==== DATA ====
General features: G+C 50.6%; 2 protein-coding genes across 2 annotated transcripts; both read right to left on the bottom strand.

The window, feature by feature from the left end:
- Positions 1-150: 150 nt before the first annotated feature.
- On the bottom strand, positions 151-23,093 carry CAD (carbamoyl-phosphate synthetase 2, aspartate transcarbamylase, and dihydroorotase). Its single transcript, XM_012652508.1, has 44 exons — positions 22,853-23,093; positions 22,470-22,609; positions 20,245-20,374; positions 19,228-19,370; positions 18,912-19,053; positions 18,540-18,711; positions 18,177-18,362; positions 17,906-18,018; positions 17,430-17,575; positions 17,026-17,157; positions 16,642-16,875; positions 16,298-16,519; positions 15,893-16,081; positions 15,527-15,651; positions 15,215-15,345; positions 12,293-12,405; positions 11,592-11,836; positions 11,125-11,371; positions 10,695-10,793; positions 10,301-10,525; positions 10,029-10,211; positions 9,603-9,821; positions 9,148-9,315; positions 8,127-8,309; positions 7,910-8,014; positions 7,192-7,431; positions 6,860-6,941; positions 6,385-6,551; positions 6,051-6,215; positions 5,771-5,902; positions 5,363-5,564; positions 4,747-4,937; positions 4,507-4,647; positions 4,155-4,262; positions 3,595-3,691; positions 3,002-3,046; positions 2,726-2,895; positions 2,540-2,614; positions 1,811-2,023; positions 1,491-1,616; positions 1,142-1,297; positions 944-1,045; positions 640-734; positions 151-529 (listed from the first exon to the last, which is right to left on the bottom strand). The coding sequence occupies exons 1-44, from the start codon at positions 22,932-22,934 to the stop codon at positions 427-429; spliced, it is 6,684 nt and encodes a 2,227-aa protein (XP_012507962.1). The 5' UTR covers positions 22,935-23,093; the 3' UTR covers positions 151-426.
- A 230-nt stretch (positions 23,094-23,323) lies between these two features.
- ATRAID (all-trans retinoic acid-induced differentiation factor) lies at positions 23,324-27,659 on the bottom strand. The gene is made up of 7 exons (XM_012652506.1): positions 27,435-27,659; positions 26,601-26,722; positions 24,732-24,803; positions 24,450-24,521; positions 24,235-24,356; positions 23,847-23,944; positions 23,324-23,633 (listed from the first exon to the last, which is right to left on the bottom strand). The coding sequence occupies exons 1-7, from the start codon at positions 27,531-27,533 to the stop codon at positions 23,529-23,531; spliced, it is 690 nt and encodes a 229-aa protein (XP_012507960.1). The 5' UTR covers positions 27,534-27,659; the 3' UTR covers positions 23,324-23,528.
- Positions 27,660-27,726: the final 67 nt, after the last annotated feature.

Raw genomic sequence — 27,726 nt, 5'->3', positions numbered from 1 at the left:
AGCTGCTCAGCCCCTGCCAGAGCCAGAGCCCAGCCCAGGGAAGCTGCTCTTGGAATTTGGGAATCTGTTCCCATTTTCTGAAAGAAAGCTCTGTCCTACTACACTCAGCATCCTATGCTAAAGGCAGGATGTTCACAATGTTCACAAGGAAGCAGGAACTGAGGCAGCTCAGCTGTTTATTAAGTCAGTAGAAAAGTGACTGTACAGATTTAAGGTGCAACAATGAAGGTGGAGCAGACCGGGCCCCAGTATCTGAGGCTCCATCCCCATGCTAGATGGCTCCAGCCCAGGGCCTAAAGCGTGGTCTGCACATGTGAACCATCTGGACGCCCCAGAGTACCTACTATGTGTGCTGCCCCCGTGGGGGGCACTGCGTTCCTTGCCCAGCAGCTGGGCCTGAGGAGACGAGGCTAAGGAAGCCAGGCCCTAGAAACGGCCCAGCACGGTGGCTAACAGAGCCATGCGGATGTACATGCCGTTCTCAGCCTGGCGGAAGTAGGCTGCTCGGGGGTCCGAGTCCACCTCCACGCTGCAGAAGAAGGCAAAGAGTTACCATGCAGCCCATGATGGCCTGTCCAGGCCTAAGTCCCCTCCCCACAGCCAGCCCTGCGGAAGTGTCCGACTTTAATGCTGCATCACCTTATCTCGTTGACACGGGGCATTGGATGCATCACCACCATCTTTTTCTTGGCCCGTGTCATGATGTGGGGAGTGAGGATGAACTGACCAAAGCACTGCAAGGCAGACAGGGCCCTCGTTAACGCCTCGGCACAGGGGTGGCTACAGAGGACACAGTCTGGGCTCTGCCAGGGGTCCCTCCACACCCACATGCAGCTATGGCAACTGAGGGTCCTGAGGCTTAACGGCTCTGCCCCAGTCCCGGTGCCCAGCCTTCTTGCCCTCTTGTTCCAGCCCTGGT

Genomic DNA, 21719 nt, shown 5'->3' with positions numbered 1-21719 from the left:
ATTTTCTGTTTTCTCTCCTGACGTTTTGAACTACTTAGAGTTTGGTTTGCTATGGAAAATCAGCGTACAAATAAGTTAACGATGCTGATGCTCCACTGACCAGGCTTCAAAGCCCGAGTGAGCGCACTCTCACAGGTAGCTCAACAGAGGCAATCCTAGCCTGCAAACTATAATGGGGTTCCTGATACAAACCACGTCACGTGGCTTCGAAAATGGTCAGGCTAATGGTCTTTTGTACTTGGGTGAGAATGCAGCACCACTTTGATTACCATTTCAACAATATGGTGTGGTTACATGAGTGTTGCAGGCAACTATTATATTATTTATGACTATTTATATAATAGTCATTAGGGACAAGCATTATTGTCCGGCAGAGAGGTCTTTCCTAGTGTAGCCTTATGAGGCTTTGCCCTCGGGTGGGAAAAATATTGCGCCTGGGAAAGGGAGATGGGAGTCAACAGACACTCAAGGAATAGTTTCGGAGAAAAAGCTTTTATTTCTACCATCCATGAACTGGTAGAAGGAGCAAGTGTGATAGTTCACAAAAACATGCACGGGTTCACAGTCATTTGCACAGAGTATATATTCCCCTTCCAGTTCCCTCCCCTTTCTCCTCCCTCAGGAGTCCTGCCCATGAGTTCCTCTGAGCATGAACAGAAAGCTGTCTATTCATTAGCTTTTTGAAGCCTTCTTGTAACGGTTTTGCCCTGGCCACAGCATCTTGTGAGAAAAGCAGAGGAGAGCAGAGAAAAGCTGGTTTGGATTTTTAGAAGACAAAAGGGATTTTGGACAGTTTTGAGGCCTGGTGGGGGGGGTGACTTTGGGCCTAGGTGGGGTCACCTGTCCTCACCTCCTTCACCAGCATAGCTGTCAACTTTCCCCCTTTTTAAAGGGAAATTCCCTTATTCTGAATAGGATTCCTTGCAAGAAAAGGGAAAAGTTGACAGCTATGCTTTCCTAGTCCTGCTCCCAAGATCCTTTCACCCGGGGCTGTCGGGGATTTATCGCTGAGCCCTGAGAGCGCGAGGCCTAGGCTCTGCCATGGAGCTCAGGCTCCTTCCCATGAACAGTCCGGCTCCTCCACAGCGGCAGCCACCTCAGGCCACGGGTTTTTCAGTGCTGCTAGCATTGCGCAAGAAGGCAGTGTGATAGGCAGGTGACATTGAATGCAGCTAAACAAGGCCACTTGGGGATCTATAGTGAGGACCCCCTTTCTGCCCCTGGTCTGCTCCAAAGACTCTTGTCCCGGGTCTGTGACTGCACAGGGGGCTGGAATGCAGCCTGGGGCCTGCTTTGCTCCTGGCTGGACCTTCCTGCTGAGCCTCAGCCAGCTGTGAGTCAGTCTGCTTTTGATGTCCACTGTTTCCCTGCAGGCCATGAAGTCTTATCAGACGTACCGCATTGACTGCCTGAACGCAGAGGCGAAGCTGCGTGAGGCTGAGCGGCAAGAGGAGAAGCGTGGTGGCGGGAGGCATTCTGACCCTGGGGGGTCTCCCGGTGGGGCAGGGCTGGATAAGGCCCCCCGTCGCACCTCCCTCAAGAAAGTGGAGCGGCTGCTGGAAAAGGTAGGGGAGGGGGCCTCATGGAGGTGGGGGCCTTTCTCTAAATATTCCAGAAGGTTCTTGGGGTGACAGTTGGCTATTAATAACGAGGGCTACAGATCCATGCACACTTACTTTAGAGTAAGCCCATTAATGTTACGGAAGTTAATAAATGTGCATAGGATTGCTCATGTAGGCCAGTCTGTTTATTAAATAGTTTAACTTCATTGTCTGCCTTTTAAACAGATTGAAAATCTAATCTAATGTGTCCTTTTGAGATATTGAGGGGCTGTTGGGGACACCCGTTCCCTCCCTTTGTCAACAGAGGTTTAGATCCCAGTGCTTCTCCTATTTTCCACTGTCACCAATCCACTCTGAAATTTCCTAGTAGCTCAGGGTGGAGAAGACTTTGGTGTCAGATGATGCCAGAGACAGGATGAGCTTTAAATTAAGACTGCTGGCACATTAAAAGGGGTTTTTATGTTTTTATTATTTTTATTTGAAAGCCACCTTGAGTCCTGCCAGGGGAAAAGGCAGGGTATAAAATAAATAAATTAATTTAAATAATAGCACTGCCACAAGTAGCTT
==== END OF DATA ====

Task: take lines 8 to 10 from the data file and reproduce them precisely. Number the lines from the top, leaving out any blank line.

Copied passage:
Raw genomic sequence — 27,726 nt, 5'->3', positions numbered from 1 at the left:
AGCTGCTCAGCCCCTGCCAGAGCCAGAGCCCAGCCCAGGGAAGCTGCTCTTGGAATTTGGGAATCTGTTCCCATTTTCTGAAAGAAAGCTCTGTCCTACTACACTCAGCATCCTATGCTAAAGGCAGGATGTTCACAATGTTCACAAGGAAGCAGGAACTGAGGCAGCTCAGCTGTTTATTAAGTCAGTAGAAAAGTGACTGTACAGATTTAAGGTGCAACAATGAAGGTGGAGCAGACCGGGCCCCAGTATCTGAGGCTCCATCCCCATGCTAGATGGCTCCAGCCCAGGGCCTAAAGCGTGGTCTGCACATGTGAACCATCTGGACGCCCCAGAGTACCTACTATGTGTGCTGCCCCCGTGGGGGGCACTGCGTTCCTTGCCCAGCAGCTGGGCCTGAGGAGACGAGGCTAAGGAAGCCAGGCCCTAGAAACGGCCCAGCACGGTGGCTAACAGAGCCATGCGGATGTACATGCCGTTCTCAGCCTGGCGGAAGTAGGCTGCTCGGGGGTCCGAGTCCACCTCCACGCTGCAGAAGAAGGCAAAGAGTTACCATGCAGCCCATGATGGCCTGTCCAGGCCTAAGTCCCCTCCCCACAGCCAGCCCTGCGGAAGTGTCCGACTTTAATGCTGCATCACCTTATCTCGTTGACACGGGGCATTGGATGCATCACCACCATCTTTTTCTTGGCCCGTGTCATGATGTGGGGAGTGAGGATGAACTGACCAAAGCACTGCAAGGCAGACAGGGCCCTCGTTAACGCCTCGGCACAGGGGTGGCTACAGAGGACACAGTCTGGGCTCTGCCAGGGGTCCCTCCACACCCACATGCAGCTATGGCAACTGAGGGTCCTGAGGCTTAACGGCTCTGCCCCAGTCCCGGTGCCCAGCCTTCTTGCCCTCTTGTTCCAGCCCTGGT

Genomic DNA, 21719 nt, shown 5'->3' with positions numbered 1-21719 from the left: